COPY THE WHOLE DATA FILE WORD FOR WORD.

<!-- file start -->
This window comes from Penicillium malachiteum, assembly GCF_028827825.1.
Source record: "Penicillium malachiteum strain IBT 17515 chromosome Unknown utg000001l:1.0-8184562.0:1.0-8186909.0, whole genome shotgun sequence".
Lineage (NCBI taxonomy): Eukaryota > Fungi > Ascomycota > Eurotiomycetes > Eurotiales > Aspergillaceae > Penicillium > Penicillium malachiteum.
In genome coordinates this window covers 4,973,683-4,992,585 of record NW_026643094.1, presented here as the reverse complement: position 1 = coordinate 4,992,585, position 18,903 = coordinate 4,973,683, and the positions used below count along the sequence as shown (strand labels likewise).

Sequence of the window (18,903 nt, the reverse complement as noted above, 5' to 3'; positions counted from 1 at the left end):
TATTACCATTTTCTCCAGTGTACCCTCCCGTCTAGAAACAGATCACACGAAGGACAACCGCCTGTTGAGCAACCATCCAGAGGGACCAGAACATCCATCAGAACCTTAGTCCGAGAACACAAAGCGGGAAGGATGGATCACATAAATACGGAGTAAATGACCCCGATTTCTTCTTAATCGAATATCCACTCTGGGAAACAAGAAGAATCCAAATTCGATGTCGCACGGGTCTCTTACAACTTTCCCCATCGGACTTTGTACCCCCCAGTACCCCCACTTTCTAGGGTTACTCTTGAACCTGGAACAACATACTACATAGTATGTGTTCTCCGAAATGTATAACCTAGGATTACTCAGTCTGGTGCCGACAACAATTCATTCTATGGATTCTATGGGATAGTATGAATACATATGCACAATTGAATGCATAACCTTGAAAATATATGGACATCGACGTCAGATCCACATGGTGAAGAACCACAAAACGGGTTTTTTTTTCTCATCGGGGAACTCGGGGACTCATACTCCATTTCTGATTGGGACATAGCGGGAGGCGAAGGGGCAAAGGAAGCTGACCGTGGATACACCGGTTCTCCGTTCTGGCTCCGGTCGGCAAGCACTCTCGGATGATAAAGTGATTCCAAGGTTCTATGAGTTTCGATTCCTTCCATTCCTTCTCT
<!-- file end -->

This window comes from Penicillium malachiteum, assembly GCF_028827825.1.
Source record: "Penicillium malachiteum strain IBT 17515 chromosome Unknown utg000001l:1.0-8184562.0:1.0-8186909.0, whole genome shotgun sequence".
Lineage (NCBI taxonomy): Eukaryota > Fungi > Ascomycota > Eurotiomycetes > Eurotiales > Aspergillaceae > Penicillium > Penicillium malachiteum.
In genome coordinates this window covers 4,973,683-4,992,585 of record NW_026643094.1, presented here as the reverse complement: position 1 = coordinate 4,992,585, position 18,903 = coordinate 4,973,683, and the positions used below count along the sequence as shown (strand labels likewise).

Sequence of the window (18,903 nt, the reverse complement as noted above, 5' to 3'; positions counted from 1 at the left end):
TATTACCATTTTCTCCAGTGTACCCTCCCGTCTAGAAACAGATCACACGAAGGACAACCGCCTGTTGAGCAACCATCCAGAGGGACCAGAACATCCATCAGAACCTTAGTCCGAGAACACAAAGCGGGAAGGATGGATCACATAAATACGGAGTAAATGACCCCGATTTCTTCTTAATCGAATATCCACTCTGGGAAACAAGAAGAATCCAAATTCGATGTCGCACGGGTCTCTTACAACTTTCCCCATCGGACTTTGTACCCCCCAGTACCCCCACTTTCTAGGGTTACTCTTGAACCTGGAACAACATACTACATAGTATGTGTTCTCCGAAATGTATAACCTAGGATTACTCAGTCTGGTGCCGACAACAATTCATTCTATGGATTCTATGGGATAGTATGAATACATATGCACAATTGAATGCATAACCTTGAAAATATATGGACATCGACGTCAGATCCACATGGTGAAGAACCACAAAACGGGTTTTTTTTTCTCATCGGGGAACTCGGGGACTCATACTCCATTTCTGATTGGGACATAGCGGGAGGCGAAGGGGCAAAGGAAGCTGACCGTGGATACACCGGTTCTCCGTTCTGGCTCCGGTCGGCAAGCACTCTCGGATGATAAAGTGATTCCAAGGTTCTATGAGTTTCGATTCCTTCCATTCCTTCTCT